With only one exception, when we start with any number in two's-complement representation, if we flip all the bits and add 1, we get the two's-complement representation of the negative of that number. Negative 12 becomes positive 12, positive 5 becomes negative 5, zero becomes zero, etc.

The two's complement of the minimum number in the range will not have the desired effect of negating the number. For example, the two's complement of −128 in an 8-bit system results in the same binary number. This is because a positive value of 128 cannot be represented with an 8-bit signed binary numeral. Note that this is detected as an overflow condition since there was a carry into but not out of the sign bit. This can lead to unexpected bugs in that a naive implementation of absolute value could return a negative number.

Although the number is an exception, it is a valid number in regular two's complement systems. All arithmetic operations work with it both as an operand and (unless there was an overflow) a result.

Why it works

The 2"n" possible values of n bits actually form a ring of equivalence classes, namely the integers modulo 2"n", Z/(2"n")Z. Each class represents a set {"j" + "k"2"n" | "k" is an integer} for some integer "j", 0 ≤ "j" ≤ 2"n" − 1. There are 2"n" such sets, and addition and multiplication are well-defined on them.

If the classes are taken to represent the numbers 0 to 2"n" − 1, and overflow ignored, then these are the unsigned integers. But each of these numbers is equivalent to itself minus 2"n". So the classes could be understood to represent −2"n"−1 to 2"n"−1 − 1, by subtracting 2"n" from half of them (specifically [2"n"−1, 2"n"−1] ).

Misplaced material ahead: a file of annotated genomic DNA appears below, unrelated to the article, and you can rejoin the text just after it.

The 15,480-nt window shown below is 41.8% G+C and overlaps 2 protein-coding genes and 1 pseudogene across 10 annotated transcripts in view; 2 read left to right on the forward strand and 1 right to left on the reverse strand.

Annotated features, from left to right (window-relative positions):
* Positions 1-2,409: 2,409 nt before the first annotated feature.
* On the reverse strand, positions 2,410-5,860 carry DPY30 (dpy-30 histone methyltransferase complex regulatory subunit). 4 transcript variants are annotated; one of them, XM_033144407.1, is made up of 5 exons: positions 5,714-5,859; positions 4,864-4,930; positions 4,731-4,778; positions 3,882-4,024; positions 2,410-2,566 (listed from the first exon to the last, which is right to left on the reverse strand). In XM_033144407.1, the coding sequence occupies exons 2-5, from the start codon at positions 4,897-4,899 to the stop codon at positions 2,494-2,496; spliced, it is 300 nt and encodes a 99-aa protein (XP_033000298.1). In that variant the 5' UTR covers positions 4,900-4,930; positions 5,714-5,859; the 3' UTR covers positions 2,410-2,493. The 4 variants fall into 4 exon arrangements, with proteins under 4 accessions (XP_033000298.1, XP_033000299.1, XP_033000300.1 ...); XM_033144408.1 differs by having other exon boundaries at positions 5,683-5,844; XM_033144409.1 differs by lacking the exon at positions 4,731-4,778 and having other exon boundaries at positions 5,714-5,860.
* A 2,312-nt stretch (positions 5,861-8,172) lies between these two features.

For example, with eight bits, the unsigned bytes are 0 to 255. Subtracting 256 from the top half (128 to 255) yields the signed bytes −128 to 127.

The relationship to two's complement is realised by noting that 256 = 255 + 1, and (255 − "x") is the ones' complement of "x".

Example −95 modulo 256 is equivalent to 161 since

:−95 + 256:= −95 + 255 + 1:= 255 − 95 + 1:= 160 + 1:= 161

1111 1111 255 − 0101 1111 − 95 = =

1010 0000 (ones' complement) 160 + 1 + 1 = =

1010 0001 (two's complement) 161

Arithmetic operations

Adding two's-complement numbers requires no special processing if the operands have opposite signs: the sign of the result is determined automatically. For example, adding 15 and -5:

11111 111 (carry) 0000 1111 (15) + 1111 1011 (-5) =

0000 1010 (10)

This process depends upon restricting to 8 bits of precision; a carry to the (nonexistent) 9th most significant bit is ignored, resulting in the arithmetically correct result of 10.